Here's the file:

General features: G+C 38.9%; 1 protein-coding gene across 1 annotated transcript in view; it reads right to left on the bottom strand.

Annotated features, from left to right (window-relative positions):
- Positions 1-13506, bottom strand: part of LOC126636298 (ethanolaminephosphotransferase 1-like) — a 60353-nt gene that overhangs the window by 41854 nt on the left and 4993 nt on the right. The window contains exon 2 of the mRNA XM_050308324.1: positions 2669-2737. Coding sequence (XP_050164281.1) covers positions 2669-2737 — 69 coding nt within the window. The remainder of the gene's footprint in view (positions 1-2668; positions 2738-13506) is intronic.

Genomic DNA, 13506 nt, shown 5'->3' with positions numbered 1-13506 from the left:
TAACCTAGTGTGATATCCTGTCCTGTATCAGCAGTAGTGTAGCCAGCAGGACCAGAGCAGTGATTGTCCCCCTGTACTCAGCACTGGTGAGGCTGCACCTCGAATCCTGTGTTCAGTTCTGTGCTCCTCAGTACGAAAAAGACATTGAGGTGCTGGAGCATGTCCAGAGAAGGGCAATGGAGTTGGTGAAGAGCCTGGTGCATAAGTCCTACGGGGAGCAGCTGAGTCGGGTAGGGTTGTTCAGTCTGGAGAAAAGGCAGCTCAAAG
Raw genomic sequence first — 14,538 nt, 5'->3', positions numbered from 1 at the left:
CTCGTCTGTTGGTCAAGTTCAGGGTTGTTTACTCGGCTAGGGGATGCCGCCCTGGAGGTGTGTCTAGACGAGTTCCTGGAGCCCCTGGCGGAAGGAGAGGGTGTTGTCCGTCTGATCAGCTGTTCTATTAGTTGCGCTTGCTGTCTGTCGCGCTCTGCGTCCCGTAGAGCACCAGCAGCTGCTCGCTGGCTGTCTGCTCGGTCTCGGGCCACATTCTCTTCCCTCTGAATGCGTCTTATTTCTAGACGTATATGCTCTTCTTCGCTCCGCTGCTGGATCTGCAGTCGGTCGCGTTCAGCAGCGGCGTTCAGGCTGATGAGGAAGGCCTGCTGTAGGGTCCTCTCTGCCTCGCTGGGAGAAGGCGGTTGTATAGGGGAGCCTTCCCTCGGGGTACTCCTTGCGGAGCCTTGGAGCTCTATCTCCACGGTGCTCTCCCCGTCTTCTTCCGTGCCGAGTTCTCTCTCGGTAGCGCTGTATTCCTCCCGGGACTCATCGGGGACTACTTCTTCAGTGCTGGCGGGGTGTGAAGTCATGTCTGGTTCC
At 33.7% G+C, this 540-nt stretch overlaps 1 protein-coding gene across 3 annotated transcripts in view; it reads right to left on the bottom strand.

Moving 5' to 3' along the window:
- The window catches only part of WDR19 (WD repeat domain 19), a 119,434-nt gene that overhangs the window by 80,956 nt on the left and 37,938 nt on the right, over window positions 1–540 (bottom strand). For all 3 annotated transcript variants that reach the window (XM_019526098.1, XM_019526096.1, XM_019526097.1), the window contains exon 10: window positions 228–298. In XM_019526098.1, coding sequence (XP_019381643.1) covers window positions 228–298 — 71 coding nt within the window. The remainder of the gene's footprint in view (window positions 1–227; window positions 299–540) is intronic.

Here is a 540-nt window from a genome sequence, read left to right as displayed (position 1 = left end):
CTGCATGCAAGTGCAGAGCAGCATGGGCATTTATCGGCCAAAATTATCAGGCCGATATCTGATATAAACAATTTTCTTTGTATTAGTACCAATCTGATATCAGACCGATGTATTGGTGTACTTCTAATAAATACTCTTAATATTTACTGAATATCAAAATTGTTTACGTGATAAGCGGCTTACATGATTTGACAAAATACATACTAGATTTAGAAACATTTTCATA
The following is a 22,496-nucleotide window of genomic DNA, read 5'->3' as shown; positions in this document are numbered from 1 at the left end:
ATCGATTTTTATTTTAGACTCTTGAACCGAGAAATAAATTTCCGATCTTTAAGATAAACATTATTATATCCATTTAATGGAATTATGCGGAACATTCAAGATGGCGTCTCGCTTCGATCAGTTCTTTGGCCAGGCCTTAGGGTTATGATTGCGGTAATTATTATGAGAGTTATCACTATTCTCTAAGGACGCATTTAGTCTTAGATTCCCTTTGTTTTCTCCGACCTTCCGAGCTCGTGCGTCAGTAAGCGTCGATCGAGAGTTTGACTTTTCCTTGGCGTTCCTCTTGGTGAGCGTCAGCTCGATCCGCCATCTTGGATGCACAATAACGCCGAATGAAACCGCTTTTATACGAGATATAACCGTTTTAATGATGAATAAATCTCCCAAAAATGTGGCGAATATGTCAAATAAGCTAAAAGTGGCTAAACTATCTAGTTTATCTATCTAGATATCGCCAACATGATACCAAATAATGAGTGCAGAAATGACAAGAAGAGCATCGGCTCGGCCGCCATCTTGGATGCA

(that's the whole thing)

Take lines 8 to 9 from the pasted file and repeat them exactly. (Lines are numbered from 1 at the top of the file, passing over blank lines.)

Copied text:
At 33.7% G+C, this 540-nt stretch overlaps 1 protein-coding gene across 3 annotated transcripts in view; it reads right to left on the bottom strand.

Moving 5' to 3' along the window: